My understanding is that most accidents or near collisions with bicyclists, along the corridor, have concerned cars and bicycles traveling southbound on North Highway 101. The bicyclists could have been asked what their typical routes are, and asked in what city they reside, do they bicycle to or from work on North Highway 101? Many of the accidents mentioned may not have occurred at all on the highway in Leucadia? These pertinent questions went unasked and unanswered, relative, specifically to lane closure on North Highway 101, northbound, from Leucadia Blvd. to La Costa. I have been told this morning that many of the bicyclists were referring to the same drunk driver accident, repeating it over and over. This wasn’t made clear, at the Jan 30 Council Meeting.

    I have lived in Encinitas since 1978, and at my present location since 1991. I have never seen Charles Marvin cycling; I have seen him, in the past, walking to Beacons beach from his home which is several blocks south, in the 200 block, Old Encinitas. I mention his general location, as he has shared, publicly, at Council Meetings, because Marvin’s access and egress to the highway would not be affected by the lane closure, as would residents’ who live adjacent to the North 101 Corridor, in Leucadia. His neighborhood would not be subjected to more cut through traffic, when traffic backs up during peak periods, as streets further north would, on Neptune, and connecting streets west of the highway, as well as on Vulcan, a school zone!

    Leucadia is being singled out for an “experiment” designed to mitigate a roundabout project, that would install 5 roundabouts, 4 of them with narrower diameters and less safety features than defined for true roundabouts, according by the U.S. Dept. of Transportation, which recommends against roundabouts next to a railway corridor, or where cross traffic is significantly less than the main thoroughfare’s traffic, as is the case for these 4 roundabouts’ 3-way intersections.

    I hope Coast News will follow through with coverage on this issue. Glenn Sabine, our current City attorney, up for review, could have been questioned, about his opinion of the legal ramifications involved re staff not following City protocol and environmental law with respect to to completing analysis, measuring and qualifying both motorists’ and bicyclists’ traffic impact, and balancing their needs with the residents and the elderly and disabled, as required. Sabine’s snide remark, “I won’t use the words, ‘it depends’ anymore,” is insufficient; his “legal opinion” was an insult to Council and the public.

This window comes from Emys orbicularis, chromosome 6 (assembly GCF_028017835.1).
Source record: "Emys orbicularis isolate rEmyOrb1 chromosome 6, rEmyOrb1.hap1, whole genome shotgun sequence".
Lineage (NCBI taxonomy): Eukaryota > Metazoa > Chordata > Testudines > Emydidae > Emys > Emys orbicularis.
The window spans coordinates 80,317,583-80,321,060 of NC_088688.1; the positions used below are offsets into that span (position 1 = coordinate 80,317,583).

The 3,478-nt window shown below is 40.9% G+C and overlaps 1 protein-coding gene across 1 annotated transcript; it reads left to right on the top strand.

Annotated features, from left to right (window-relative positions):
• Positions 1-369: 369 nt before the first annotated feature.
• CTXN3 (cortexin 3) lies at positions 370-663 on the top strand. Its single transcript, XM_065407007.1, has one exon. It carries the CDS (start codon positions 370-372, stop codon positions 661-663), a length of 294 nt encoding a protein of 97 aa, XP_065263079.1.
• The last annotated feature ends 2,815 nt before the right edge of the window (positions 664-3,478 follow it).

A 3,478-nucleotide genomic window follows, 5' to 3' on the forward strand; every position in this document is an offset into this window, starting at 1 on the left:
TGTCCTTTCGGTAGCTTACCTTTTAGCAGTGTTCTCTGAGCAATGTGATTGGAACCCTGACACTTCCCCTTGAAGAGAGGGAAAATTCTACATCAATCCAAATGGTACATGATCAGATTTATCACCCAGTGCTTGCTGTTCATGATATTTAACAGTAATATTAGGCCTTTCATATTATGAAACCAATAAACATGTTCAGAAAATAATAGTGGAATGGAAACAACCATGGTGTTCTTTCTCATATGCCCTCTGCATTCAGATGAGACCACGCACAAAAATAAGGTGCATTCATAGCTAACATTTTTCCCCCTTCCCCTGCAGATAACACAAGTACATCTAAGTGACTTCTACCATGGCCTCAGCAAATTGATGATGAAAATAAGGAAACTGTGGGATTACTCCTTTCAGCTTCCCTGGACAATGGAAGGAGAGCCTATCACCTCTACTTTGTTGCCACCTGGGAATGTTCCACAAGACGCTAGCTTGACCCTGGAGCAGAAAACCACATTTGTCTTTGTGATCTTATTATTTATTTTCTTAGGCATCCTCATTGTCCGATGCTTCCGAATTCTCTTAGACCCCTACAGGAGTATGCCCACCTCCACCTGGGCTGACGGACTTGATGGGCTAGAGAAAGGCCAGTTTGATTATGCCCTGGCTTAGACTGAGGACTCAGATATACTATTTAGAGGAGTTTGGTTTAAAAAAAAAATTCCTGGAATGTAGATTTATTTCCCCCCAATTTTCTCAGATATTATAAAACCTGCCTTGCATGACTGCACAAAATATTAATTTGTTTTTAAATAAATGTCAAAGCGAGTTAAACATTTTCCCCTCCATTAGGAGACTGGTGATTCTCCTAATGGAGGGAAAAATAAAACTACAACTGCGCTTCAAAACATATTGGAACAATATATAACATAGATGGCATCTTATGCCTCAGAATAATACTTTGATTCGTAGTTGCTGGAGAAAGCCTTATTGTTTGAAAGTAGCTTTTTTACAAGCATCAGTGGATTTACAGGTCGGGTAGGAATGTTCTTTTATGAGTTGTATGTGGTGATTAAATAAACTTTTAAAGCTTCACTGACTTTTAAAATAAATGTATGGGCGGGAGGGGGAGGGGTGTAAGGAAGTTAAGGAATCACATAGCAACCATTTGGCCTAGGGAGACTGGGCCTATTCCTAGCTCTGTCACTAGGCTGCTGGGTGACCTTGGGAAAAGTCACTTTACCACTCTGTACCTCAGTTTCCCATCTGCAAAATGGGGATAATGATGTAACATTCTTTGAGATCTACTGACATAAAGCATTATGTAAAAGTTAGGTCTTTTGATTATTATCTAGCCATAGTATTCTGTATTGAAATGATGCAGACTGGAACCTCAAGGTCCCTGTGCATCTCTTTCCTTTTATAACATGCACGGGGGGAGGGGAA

If the lines are immediately redrawn, forcing lane closure on motorists, including locals, I hope Coast News will document and take photos of the resulting, increased congested conditions during peak periods, when motorist traffic is already backed up, many days. Photos could have taken photos of congested, backed-up traffic conditions during the recent slurry sealing process, when one lane was closed northbound, and morning traffic going northbound was terrible. Also, Coast News will be following through, I’m sure, by reporting any actions taken by the Coastal Commission.

    Marvin, as an attorney, also a a commercial property owner along the North 101 Corridor, who would benefit, disproportionately, were the Streetscape Project to go through, even though he, Morgan Mallory and Fred Caldwell pay very low property taxes, as they’ve owned their properties for so long, should not have encouraged the City to break its own rules and to defy Coastal Act law. We the taxpayers and adjacent residents suffer the consequences. Any fines to the City will also be at our expense.

  2. Al Ein says:

    Ms. Marr sounds clueless….. sigh

  3. Nick Hodgson says:

    Firstly i want to congratulate Lynn Marr on such an extensive and researched answer.
    As a 12 year leucadia resident west of 101 I am dismayed at the changes proposed and done. I have asked several locals what the chevron bike signs on the 101 meant and everyone didnt know. Such rare signs need a sign to explain what they are please.!!!
    Also to remove a lane going north seems insane while the city is allowing increased density of development which allows more cars ongoing. Its much more dangerous to enter 101 from Jupitor going north now . I am a huge supporter of roundabouts . America needs probably a hundred thousand more of them but only if they are big enough to allow for safe mobility. I am not sure they can be large enough on 101 unless they edge over onto the rail siding verge. I disdain any business along 101 wanting lanes removed to increase parking as this is not in the interests of the great majority of residents and drivers. I disdain special interest groups promoting the massive changes to the 101. All I want is a two lane road that does not get choked up before the lights. And a road that is easy to access both north and south that is not made more slow by over-planning . The Jupiter north entrance on 101 is now that much more tricky and hence more likely for an accident. Even the near invisible raised curb at Jupiter /101 has smashed more than a few wheel housings and is an act of municipal vandalism. Please don’t keep spending money on making things worse , I am not against the bike lane just wanted to know what it actually meant.. but a lot of the other plans don’t follow logic.

  4. j nocito says:

    Im a hit and run survivor Nov. ’92 on vulcan ave. I am all for anything making Leucadia safer and up to date. Inconveince for everyone is Promoting safety for all.

  5. John Smith says:

    I drive/ride the 101 here daily and I do not see any problems with the new change? It is always the same in that people that do not ride bicycles or motorcycles, do not like motorcycles or bicycles. Riding bicycles is going green and is good for us and good for the planet. I salute the council for a great decision that can save lives.